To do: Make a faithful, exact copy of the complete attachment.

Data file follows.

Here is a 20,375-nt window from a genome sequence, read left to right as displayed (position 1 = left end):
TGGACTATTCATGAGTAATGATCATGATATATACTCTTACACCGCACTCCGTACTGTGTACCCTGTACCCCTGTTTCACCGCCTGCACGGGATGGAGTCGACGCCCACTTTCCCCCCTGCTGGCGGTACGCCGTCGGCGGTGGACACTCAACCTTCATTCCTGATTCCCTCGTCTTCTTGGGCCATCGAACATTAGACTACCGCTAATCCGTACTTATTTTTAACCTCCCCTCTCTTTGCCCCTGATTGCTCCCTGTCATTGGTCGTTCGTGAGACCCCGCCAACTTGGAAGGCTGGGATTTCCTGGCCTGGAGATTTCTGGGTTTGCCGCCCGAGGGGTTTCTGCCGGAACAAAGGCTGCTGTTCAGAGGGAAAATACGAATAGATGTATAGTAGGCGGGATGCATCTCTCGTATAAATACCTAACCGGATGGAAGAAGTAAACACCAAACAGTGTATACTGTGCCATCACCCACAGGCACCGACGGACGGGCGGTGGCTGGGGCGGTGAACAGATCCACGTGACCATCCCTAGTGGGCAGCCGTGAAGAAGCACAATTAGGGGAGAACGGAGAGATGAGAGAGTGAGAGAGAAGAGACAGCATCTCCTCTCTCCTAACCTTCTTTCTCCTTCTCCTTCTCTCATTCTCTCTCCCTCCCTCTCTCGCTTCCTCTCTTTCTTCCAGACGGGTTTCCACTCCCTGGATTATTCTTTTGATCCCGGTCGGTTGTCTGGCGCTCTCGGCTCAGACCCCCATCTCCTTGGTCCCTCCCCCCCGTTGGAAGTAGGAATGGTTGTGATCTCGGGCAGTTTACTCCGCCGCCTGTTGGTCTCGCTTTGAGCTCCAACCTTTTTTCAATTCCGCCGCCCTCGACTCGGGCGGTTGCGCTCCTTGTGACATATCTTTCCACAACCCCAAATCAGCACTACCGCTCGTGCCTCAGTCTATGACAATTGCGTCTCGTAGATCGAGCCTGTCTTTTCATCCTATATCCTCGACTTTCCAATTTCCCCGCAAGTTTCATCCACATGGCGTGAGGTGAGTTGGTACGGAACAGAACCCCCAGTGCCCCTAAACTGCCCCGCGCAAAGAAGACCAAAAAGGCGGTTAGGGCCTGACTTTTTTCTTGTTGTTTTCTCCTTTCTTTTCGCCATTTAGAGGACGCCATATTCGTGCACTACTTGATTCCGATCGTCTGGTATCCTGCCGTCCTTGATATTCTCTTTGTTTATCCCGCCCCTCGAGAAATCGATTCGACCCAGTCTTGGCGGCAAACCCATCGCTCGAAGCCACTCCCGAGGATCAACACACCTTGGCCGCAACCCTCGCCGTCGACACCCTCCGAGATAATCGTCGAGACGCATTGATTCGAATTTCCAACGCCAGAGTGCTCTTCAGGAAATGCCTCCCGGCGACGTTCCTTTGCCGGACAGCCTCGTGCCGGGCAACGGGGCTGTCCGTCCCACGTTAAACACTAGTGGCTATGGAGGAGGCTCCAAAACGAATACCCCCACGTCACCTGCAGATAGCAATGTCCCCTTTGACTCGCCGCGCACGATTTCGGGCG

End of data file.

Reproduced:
Here is a 20,375-nt window from a genome sequence, read left to right as displayed (position 1 = left end):
TGGACTATTCATGAGTAATGATCATGATATATACTCTTACACCGCACTCCGTACTGTGTACCCTGTACCCCTGTTTCACCGCCTGCACGGGATGGAGTCGACGCCCACTTTCCCCCCTGCTGGCGGTACGCCGTCGGCGGTGGACACTCAACCTTCATTCCTGATTCCCTCGTCTTCTTGGGCCATCGAACATTAGACTACCGCTAATCCGTACTTATTTTTAACCTCCCCTCTCTTTGCCCCTGATTGCTCCCTGTCATTGGTCGTTCGTGAGACCCCGCCAACTTGGAAGGCTGGGATTTCCTGGCCTGGAGATTTCTGGGTTTGCCGCCCGAGGGGTTTCTGCCGGAACAAAGGCTGCTGTTCAGAGGGAAAATACGAATAGATGTATAGTAGGCGGGATGCATCTCTCGTATAAATACCTAACCGGATGGAAGAAGTAAACACCAAACAGTGTATACTGTGCCATCACCCACAGGCACCGACGGACGGGCGGTGGCTGGGGCGGTGAACAGATCCACGTGACCATCCCTAGTGGGCAGCCGTGAAGAAGCACAATTAGGGGAGAACGGAGAGATGAGAGAGTGAGAGAGAAGAGACAGCATCTCCTCTCTCCTAACCTTCTTTCTCCTTCTCCTTCTCTCATTCTCTCTCCCTCCCTCTCTCGCTTCCTCTCTTTCTTCCAGACGGGTTTCCACTCCCTGGATTATTCTTTTGATCCCGGTCGGTTGTCTGGCGCTCTCGGCTCAGACCCCCATCTCCTTGGTCCCTCCCCCCCGTTGGAAGTAGGAATGGTTGTGATCTCGGGCAGTTTACTCCGCCGCCTGTTGGTCTCGCTTTGAGCTCCAACCTTTTTTCAATTCCGCCGCCCTCGACTCGGGCGGTTGCGCTCCTTGTGACATATCTTTCCACAACCCCAAATCAGCACTACCGCTCGTGCCTCAGTCTATGACAATTGCGTCTCGTAGATCGAGCCTGTCTTTTCATCCTATATCCTCGACTTTCCAATTTCCCCGCAAGTTTCATCCACATGGCGTGAGGTGAGTTGGTACGGAACAGAACCCCCAGTGCCCCTAAACTGCCCCGCGCAAAGAAGACCAAAAAGGCGGTTAGGGCCTGACTTTTTTCTTGTTGTTTTCTCCTTTCTTTTCGCCATTTAGAGGACGCCATATTCGTGCACTACTTGATTCCGATCGTCTGGTATCCTGCCGTCCTTGATATTCTCTTTGTTTATCCCGCCCCTCGAGAAATCGATTCGACCCAGTCTTGGCGGCAAACCCATCGCTCGAAGCCACTCCCGAGGATCAACACACCTTGGCCGCAACCCTCGCCGTCGACACCCTCCGAGATAATCGTCGAGACGCATTGATTCGAATTTCCAACGCCAGAGTGCTCTTCAGGAAATGCCTCCCGGCGACGTTCCTTTGCCGGACAGCCTCGTGCCGGGCAACGGGGCTGTCCGTCCCACGTTAAACACTAGTGGCTATGGAGGAGGCTCCAAAACGAATACCCCCACGTCACCTGCAGATAGCAATGTCCCCTTTGACTCGCCGCGCACGATTTCGGGCG